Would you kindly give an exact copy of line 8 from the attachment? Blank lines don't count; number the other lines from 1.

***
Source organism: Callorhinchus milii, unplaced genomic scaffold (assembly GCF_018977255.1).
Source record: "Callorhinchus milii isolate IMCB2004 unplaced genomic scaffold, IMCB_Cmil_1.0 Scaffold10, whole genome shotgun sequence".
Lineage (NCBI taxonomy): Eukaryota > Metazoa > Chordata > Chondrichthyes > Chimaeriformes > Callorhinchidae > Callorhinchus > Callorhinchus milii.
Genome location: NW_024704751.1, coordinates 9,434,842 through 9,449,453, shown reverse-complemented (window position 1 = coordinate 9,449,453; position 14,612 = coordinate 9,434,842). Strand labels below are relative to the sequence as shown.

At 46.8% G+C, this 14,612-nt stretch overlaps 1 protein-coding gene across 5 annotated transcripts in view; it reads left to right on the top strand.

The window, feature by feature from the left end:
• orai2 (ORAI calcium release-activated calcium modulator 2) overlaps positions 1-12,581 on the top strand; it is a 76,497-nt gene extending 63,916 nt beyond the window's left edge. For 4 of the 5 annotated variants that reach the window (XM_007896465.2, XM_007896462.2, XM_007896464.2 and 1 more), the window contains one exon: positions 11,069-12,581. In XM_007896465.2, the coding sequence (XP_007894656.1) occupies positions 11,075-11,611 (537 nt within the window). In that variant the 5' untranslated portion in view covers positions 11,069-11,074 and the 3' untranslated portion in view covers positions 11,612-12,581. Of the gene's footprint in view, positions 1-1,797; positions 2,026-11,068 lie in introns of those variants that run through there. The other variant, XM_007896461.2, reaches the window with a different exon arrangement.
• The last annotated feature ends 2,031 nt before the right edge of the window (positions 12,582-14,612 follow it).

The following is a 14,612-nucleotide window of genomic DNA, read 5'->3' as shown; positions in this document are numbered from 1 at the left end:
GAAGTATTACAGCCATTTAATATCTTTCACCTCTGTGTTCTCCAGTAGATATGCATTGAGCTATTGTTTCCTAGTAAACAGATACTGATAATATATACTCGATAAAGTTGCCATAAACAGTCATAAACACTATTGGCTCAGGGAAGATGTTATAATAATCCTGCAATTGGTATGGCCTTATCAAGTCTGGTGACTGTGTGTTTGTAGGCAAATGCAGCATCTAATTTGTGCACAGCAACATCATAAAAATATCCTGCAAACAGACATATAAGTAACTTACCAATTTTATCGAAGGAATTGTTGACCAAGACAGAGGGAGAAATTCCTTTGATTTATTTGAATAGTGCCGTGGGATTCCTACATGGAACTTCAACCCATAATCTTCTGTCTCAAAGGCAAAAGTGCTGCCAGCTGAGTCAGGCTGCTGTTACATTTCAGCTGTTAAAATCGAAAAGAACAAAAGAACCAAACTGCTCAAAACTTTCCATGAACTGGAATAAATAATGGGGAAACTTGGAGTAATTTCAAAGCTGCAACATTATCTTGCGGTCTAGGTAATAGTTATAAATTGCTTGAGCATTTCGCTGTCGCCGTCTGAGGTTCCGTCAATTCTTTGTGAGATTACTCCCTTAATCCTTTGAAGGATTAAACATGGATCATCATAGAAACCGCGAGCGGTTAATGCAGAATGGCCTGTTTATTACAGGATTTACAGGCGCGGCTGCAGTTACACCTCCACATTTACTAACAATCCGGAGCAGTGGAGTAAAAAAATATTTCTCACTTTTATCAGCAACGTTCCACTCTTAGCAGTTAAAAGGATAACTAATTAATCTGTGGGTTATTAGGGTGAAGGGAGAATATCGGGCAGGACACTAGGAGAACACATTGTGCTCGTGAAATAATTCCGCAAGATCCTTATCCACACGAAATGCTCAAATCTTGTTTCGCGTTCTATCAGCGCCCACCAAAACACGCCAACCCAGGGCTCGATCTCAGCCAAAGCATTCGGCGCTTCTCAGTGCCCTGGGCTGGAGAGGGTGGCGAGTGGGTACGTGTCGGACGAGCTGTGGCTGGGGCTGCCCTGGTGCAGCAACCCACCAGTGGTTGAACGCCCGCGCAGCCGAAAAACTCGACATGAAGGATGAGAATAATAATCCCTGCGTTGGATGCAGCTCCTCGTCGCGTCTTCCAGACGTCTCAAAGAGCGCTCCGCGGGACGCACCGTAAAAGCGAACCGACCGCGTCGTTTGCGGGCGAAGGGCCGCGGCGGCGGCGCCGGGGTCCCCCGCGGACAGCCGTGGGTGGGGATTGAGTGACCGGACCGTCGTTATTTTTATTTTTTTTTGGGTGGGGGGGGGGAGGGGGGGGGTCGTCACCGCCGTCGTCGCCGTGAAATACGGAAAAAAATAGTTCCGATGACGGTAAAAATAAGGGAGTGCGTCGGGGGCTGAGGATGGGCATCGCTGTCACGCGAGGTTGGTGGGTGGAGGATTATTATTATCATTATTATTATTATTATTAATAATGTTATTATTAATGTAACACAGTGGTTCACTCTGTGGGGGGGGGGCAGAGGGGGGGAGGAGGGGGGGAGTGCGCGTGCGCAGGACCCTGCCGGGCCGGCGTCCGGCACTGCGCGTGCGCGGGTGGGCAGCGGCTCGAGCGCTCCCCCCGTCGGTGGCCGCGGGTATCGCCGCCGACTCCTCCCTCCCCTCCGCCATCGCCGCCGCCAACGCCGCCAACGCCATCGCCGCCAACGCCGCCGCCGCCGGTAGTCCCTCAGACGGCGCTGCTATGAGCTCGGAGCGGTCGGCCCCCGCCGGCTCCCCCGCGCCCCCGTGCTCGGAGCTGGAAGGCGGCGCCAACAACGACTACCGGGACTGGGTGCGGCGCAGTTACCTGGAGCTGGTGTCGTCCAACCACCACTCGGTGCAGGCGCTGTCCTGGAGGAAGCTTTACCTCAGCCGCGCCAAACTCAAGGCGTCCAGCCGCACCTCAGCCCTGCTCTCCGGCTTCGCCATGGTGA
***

• The last annotated feature ends 2,031 nt before the right edge of the window (positions 12,582-14,612 follow it).